His early foray into the world of Chinese art collecting focused on archaic bronzes and other works of historical significance. As one of the very few Chinese collectors active in the salerooms at the time, Wou had the distinct advantage of being able to read the inscriptions found on some important bronzes, jades and sculptures. As a result, the collection is particularly rich in epigraphical works.
Whilst Wou was able to acquire works from the sales of some of the most prominent collectors of the early 20th century – Sir Percival David (1892-1964), Brenda Zara Seligman (1882-1965), Henry Knight (d. 1971), Nellie Ionides (1883-1962) and H.R.N. Norton (d. 1961/2) - no name is perhaps more evocative of the great period of collecting in Britain than that of Alfred Morrison (1821-1897), whose legendary collection was housed at Fonthill Abbey in Wiltshire. The ‘Fonthill Treasures’, as they came to be known, included some of the most important porcelains and enamels to have been produced for the Qing Emperors of the 18th and 19th centuries. In the 1965 and 1971 auctions of works from the Fonthill Collection, Wou was able to acquire no less than five Imperial treasures, which today rank amongst the most important works in the collection.
At the heart of Dr Wou Kiuan’s drive to collect was a burning desire to preserve the relics of China’s rich historical past scattered across Europe, and to promote Chinese art and culture. It is unclear when Wou conceived of the idea to create a museum to house his collection, but in 1968 he opened the doors to the Wou Lien-Pai Museum, named in honor of his father. The collection was arranged chronologically, with the objects displayed in wood-framed vitrines, each accompanied by typed and handwritten didactic texts. Over the years the Museum became a destination for collectors, academics, visiting dignitaries and those ‘in the know’, and Wou would delight in leading his visitors through the galleries, recounting stories of China’s glorious history. To this day the Wou family has remained a conscientious custodian of the collection, loaning works to exhibitions and publishing a two-volume catalogue in 2011, thereby continuing to educate future generations.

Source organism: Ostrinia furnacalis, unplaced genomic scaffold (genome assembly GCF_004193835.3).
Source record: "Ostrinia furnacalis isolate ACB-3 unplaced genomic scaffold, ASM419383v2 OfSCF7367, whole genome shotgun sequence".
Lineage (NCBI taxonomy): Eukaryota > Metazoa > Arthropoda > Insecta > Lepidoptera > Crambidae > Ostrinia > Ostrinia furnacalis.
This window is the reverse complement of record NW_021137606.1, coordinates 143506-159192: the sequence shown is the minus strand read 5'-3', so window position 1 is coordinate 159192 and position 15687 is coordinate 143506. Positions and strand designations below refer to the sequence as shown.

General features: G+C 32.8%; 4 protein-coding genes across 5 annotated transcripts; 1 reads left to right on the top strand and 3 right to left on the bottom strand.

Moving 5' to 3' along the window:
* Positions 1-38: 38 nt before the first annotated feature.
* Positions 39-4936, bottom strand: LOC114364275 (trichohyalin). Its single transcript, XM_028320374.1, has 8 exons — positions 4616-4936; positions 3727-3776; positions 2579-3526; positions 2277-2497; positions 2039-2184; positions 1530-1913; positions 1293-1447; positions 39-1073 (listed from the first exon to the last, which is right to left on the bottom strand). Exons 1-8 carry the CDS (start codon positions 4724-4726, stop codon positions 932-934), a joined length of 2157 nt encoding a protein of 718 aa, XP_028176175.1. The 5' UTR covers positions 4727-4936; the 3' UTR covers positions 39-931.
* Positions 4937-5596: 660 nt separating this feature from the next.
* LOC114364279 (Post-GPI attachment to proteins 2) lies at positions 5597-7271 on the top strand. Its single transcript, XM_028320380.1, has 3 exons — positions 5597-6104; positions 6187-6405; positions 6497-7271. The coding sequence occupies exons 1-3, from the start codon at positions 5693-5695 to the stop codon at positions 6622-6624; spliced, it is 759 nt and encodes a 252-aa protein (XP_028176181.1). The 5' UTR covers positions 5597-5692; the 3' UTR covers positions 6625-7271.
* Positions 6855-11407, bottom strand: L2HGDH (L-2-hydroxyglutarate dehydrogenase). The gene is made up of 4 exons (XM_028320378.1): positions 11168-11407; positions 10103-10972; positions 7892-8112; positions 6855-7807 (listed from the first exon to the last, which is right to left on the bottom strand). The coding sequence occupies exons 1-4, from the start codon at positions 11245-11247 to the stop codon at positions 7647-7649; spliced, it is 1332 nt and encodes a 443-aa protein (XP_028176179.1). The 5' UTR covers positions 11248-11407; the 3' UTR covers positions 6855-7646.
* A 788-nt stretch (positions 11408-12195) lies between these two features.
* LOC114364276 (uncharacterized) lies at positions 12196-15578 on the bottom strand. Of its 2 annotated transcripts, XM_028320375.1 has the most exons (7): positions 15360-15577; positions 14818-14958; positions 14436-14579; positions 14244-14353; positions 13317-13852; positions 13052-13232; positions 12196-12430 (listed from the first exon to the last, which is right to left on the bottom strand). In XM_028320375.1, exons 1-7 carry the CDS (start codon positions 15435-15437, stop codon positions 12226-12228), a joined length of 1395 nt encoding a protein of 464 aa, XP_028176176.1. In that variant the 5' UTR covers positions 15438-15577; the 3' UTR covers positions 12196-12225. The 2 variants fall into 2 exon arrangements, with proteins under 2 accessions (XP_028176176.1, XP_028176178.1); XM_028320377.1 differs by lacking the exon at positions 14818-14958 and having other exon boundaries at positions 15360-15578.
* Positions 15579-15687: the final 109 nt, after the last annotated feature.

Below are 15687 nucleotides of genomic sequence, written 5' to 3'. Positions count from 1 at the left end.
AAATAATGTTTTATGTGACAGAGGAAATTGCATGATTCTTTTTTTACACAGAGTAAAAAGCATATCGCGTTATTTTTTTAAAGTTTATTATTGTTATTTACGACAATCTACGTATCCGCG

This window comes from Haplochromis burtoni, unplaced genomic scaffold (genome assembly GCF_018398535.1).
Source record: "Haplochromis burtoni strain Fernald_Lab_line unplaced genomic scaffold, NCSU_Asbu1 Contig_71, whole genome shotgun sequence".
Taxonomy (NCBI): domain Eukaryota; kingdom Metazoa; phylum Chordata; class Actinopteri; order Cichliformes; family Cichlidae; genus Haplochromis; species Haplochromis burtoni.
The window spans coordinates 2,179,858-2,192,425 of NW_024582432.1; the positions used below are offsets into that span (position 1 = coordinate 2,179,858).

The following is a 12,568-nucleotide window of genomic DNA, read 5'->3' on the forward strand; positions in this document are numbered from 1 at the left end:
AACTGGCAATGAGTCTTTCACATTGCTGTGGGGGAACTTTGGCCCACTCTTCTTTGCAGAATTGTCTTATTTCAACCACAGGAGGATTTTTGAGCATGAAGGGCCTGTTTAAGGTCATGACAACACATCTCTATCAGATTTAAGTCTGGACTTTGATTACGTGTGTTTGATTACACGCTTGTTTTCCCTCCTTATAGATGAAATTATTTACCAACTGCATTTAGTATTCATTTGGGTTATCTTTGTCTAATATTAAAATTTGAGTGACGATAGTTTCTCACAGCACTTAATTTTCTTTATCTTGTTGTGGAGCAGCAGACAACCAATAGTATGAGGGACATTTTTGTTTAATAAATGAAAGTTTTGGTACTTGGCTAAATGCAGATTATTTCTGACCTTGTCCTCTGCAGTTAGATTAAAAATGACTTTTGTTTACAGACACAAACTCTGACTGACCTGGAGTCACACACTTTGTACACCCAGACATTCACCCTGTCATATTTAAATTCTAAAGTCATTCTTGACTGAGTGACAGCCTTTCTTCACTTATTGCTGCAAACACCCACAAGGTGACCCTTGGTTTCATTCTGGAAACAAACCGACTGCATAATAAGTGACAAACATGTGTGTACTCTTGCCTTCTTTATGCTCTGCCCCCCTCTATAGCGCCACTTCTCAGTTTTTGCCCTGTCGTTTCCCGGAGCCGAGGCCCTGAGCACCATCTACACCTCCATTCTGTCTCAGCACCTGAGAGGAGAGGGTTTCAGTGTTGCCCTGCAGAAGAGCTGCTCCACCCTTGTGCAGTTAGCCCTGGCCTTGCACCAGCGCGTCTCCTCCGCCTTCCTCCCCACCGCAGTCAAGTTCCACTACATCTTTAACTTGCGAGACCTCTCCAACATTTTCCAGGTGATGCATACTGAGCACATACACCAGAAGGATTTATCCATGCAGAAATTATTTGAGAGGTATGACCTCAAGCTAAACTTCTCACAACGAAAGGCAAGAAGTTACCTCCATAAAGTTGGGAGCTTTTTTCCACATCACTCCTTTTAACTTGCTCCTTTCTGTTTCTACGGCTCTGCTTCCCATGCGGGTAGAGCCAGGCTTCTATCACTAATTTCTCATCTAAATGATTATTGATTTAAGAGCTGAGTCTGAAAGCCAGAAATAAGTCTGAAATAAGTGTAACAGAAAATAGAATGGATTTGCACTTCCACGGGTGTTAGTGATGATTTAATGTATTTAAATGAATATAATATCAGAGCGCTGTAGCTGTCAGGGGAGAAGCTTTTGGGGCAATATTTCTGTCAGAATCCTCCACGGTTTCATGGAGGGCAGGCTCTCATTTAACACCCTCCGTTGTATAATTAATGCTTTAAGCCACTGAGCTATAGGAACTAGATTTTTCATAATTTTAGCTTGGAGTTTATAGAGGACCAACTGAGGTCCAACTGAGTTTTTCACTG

Wou Lien-Pai (1873-1944)
Statesman. Leader. Reformer
Wou Lien-Pai (Wu Jinglian, Wu Lianbo) (1873-1944) was one the leading political figures of early 20th century China, remembered for his role as speaker and leader of parliament during the turbulent years of the Republican era.